SSCP.Regions spanning exon 2 and exons 4 and 5 of PIG-A, respectively, were amplified by PCR using the nested primer sets. First amplifications proceeded with nonradioactive deoxyribonucleotide triphosphate (dNTP) and primer sets A-2 and B-3, and A-IT3 and B-IT3, and second amplifications were with [α-32P]deoxycytidine triphosphate (dCTP) and the primer sets, A-1 and B-14, and A-IT5 and B-15 (Fig 1), respectively. The PCR products were mixed with an equal volume of a solution containing 95% formamide, 20 mmol/L EDTA, 0.05% bromophenol blue, and 0.05% xylene cyanol. The mixtures were heat-denatured at 95°C, snap-frozen on dry ice and applied to a 6% polyacrylamide gel containing 90 mmol/L Tris-borate buffer (pH 8.3) and 10% glycerol. Electrophoresis proceeded at 3 to 6 W for 10 to 16 hours at 25°C.The gel was dried on filter paper and exposed to Fuji RX 100 X-ray film at −80°C for 12 to 48 hours with an intensifying screen. If a region containing a mutation was detected with PCR products, DNA clones that showed a band shift were cloned into pBluescript II for sequencing.

Transfection.The functional activity of PIG-A cDNA was assayed by cloning it into the Epstein-Barr virus-based mammalian expression vector pEB and transfecting it into the PIG-A–deficient mutant human B-lymphoblastoid cell line JY5.8 13 The cells (5 × 106) were mixed with 10 μg of pEB bearing PIG-A cDNA in 0.8 mL of HeBS transfection buffer (20 mmol/L HEPES, pH 7.05-137 mmol/L NaCl-5 mmol/L KCl-0.7 mmol/L Na2HPO4 -6 mmol/L dextrose). Electroporation was performed at 960 μF and 250 V with a Gene Pulser (Bio-Rad Laboratories, Hercules, CA). After culture and selection with 400 μg/mL hygromycin B for 10 to 14 days, the transfected cells were stained for CD59 to assess complementation of the PIG-A–deficient phenotype of the mutant.

Quantitative reverse-transcriptase PCR (RT-PCR) of the PIG-A mRNA.To quantify the expression of PIG-A mRNA, total RNA was reverse transcribed with random primers (Takara, Kyoto, Japan), and PIG-A and β-actin cDNA were amplified by PCR using [α-32P]dCTP. During the initial 10 cycles of the reactions, in which one cycle consisted of 1 minute of denaturation at 94°C, 1 minute of annealing at 60°C, and 2 minutes of extension at 72°C, only PIG-A cDNA was amplified with primers A-1 and B-4.13 Primers β-A (5′-AAGAGAGGCATCCTCACCCT) and β-B (5′-TACATGGCTGGGGTGTTGAA) for β-actin were added, and PCR was continued for 34 more cycles to amplify both β-actin and PIG-A. Samples removed after every three cycles from 26 to 44 cycles were resolved by polyacrylamide gel electrophoresis and visualized by autoradiography.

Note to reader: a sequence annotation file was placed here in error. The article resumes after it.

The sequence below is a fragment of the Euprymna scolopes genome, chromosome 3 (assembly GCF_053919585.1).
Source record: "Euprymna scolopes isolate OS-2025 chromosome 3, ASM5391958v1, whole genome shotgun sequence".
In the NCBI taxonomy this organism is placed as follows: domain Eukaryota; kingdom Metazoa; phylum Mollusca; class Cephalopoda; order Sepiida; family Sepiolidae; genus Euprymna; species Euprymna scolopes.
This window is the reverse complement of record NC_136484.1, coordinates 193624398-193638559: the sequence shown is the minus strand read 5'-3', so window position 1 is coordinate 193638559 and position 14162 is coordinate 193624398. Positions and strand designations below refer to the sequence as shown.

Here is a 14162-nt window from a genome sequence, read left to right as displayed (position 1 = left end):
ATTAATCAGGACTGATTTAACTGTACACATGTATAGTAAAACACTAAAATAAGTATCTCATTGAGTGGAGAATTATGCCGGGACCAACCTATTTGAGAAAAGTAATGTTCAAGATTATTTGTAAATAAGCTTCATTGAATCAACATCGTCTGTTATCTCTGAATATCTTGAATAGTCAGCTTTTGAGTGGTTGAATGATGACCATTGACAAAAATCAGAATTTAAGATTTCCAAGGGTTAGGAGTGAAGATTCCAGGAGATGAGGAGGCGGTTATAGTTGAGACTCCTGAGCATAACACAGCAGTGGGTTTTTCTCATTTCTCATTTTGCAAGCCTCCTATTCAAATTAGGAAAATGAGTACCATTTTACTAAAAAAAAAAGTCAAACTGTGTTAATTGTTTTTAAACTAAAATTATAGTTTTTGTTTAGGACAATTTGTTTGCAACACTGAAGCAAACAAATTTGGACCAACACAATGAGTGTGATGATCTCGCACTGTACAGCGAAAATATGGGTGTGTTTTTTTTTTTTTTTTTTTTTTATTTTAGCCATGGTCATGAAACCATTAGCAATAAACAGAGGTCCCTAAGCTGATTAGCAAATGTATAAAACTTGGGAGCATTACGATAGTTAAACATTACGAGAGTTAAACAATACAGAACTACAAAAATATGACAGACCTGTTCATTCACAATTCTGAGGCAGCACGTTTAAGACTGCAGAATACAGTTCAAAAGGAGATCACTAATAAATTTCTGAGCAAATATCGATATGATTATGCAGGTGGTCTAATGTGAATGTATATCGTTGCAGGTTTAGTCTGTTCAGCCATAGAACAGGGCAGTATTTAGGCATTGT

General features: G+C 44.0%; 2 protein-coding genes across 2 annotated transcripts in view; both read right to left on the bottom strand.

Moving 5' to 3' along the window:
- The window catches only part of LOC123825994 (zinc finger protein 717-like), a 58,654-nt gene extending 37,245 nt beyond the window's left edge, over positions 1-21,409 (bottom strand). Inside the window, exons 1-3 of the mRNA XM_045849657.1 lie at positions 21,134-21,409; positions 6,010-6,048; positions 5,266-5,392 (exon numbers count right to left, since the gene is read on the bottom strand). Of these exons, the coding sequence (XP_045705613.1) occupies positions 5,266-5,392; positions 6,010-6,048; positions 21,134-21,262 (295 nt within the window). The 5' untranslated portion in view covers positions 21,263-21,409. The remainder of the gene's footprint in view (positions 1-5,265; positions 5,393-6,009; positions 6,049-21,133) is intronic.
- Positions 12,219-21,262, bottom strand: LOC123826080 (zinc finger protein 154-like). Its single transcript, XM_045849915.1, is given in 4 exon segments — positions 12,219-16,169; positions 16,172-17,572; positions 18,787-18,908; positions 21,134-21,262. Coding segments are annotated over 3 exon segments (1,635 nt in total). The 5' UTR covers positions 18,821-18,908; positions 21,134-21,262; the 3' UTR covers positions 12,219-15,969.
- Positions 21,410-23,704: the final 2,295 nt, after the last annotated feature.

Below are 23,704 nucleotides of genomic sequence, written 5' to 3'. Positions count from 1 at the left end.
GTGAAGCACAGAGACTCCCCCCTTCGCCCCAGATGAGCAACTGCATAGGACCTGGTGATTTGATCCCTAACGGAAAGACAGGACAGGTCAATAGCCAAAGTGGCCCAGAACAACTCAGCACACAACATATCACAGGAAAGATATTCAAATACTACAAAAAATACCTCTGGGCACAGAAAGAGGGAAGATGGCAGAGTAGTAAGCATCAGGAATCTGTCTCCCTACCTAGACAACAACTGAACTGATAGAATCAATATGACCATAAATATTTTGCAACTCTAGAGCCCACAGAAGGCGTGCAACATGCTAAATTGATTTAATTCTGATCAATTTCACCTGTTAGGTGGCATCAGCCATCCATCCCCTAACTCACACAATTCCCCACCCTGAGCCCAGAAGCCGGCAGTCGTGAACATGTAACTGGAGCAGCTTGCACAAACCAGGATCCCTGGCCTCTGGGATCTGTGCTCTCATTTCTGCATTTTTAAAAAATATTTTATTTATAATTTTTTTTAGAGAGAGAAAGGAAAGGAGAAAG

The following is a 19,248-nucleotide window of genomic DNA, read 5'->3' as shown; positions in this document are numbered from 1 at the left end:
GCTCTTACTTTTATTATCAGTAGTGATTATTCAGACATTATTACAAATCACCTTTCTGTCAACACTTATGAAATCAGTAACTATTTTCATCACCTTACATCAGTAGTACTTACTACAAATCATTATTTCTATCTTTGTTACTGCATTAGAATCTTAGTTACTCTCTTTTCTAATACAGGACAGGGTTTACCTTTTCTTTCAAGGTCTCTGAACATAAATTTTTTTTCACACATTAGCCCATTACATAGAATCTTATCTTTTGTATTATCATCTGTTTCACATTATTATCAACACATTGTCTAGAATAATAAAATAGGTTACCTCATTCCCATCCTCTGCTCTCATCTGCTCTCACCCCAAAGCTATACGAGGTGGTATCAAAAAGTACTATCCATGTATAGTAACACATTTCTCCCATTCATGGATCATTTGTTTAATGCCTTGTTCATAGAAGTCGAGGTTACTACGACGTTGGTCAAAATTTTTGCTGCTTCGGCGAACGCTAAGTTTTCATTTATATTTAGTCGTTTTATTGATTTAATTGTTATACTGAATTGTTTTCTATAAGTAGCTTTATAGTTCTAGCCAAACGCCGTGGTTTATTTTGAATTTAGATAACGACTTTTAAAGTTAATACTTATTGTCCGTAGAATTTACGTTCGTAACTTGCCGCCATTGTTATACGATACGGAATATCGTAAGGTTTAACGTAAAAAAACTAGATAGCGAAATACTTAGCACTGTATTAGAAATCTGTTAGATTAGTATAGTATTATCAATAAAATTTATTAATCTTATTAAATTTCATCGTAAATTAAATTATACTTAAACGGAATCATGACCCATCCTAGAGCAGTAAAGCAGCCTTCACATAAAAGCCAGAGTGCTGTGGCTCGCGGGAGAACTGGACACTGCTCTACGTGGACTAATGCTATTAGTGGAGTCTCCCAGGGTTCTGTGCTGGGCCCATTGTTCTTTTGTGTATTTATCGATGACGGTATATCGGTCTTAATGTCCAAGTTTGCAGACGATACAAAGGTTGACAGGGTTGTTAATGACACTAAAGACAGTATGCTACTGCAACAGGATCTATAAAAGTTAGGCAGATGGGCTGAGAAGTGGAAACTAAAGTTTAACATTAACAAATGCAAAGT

Assay of the promoter-regulatory region using a luciferase reporter gene.A 0.66-kb fragment of the promoter region amplified from genomic PIG-A using primers A-PR1 and B-PR131 was cloned into pBluescriptII. The fragment of promoter region was then ligated into a HindIII-and Bgl II-digested luciferase reporter plasmid (PGV-C or PGV-P) (Toyo Ink, Tokyo, Japan). Samples of 1 × 107 JY5 cells were mixed with 20 μg of each PIG-A–promoter luciferase construct, then electroporated at 960 μF and 250 V. After a 48-hour culture, cells were washed twice with phosphate-buffered saline, lysed in 25 mmol/L Tris-phosphate (pH 7.8), 2 mmol/L dithiothreitol, 2 mmol/L 1,2-diamino-cyclohexane-N,N,N′,N′-tetraacetic acid, 10% glycerol and 1% Triton X-100 (Sigma, St Louis, MO), then centrifuged.31 Luciferase activity in the supernatants was then measured according to the manufacturer's protocol.32

Fig. 2.

Hetero-duplex and SSCP analyses. (A) Hetero-duplex analysis of a region spanning exons 4 and 5. Lane 1, TK-4+; lane 2, TK-14; lane 3, a mixture of TK-4+ and TK-14. (B) SSCP analysis of exon 5 in marrow hematopoietic progenitor cells. Lane 1, TK-4+; lane 2, TK14 (mutation 1); lane 3, a CD59 CFU-mix; lane 4, a CD59 BFU-E; lane 5, another CD59 BFU-E; lane 6, a CD59+ BFU-E. (C) SSCP analysis of exon 2 in marrow hematopoietic progenitor cells. Lane 1, TK-4+; lane 2, TK-1 (mutation 2); lane 3, a CD59 BFU-E; lane 4, a CD59+ BFU-E. (D) Hetero-duplex analysis of a region spanning exons 4 and 5 in the PB granulocytes. Lanes 1 through 3, mixtures of TK-4+ and three clones from granulocytes; lane 4, a mixture of TK-4+ and TK-14; lane 5, TK-4+.

Fig. 3.

Schematic representation of somatic mutations of the PIG-A gene found in patient J19.


Somatic mutations in two B-cell lines having complete (TK-14) and partial (TK-1) deficiencies.We analyzed DNA from TK-14 and TK-1 by a hetero-duplex assay to identify somatic mutations of PIG-A in these phenotypically different B-cell lines. A mixture of DNA segments spanning exons 4 and 5 from TK-14 and a wild-type line TK-4+ formed hetero-duplexes (Fig 2A, lane 3). Sequence analysis showed a T insertion in codon 329 (termed mutation 1) that caused a frameshift and a premature stop codon 25 to 27 nucleotides downstream (Fig 3).